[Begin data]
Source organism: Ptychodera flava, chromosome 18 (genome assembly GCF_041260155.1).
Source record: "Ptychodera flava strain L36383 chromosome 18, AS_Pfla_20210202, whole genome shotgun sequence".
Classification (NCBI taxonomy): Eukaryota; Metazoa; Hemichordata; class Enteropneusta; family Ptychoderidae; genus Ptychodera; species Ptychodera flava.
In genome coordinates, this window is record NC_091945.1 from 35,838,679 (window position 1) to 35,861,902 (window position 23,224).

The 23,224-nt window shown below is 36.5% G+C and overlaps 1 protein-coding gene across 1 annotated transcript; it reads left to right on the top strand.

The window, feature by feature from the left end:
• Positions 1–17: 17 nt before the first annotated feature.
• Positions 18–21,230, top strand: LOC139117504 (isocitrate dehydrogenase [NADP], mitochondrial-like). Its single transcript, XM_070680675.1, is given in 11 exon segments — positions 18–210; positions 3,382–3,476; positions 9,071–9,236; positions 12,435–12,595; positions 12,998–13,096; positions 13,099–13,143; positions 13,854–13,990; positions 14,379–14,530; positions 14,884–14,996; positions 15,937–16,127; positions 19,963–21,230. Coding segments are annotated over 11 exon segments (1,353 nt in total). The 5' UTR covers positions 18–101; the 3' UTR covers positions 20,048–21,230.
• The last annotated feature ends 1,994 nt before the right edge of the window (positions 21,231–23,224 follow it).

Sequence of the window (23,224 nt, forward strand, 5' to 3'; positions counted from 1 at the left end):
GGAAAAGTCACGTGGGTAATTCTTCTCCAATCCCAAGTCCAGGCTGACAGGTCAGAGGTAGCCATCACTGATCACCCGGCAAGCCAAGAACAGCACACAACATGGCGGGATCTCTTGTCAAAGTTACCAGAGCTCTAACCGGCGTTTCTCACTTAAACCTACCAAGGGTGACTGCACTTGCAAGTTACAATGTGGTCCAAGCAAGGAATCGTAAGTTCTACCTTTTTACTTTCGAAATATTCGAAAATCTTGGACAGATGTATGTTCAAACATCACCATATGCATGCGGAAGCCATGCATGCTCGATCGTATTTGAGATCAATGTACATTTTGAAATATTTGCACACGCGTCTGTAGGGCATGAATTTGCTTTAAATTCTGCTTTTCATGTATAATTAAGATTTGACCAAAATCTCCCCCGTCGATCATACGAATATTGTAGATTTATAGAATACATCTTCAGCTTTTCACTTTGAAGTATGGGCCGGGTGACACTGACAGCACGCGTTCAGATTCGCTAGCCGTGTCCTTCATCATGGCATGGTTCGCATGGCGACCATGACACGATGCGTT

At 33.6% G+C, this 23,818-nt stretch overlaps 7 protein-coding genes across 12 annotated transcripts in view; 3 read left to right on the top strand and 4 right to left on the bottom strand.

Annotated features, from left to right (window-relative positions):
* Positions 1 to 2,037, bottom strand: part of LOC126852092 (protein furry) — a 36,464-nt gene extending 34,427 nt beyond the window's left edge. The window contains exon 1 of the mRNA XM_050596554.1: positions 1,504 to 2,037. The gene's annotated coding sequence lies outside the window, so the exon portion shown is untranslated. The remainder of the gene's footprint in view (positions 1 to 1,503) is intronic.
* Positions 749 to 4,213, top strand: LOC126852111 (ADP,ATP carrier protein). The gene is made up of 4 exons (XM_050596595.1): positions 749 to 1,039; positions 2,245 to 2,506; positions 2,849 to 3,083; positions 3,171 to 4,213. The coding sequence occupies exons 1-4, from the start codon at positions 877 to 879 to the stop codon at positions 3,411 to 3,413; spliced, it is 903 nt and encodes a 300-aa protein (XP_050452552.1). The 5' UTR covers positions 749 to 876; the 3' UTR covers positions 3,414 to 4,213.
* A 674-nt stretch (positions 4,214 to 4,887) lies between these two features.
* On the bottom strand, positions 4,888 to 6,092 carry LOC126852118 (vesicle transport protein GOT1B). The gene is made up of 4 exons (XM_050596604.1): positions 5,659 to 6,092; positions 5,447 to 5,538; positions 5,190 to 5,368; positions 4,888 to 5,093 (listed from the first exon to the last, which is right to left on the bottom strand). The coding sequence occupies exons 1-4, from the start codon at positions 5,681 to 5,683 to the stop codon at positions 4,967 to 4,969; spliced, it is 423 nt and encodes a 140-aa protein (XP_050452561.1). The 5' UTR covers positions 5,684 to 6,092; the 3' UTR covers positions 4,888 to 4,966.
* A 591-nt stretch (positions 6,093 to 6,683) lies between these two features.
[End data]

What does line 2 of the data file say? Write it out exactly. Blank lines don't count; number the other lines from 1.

Source record: "Ptychodera flava strain L36383 chromosome 18, AS_Pfla_20210202, whole genome shotgun sequence".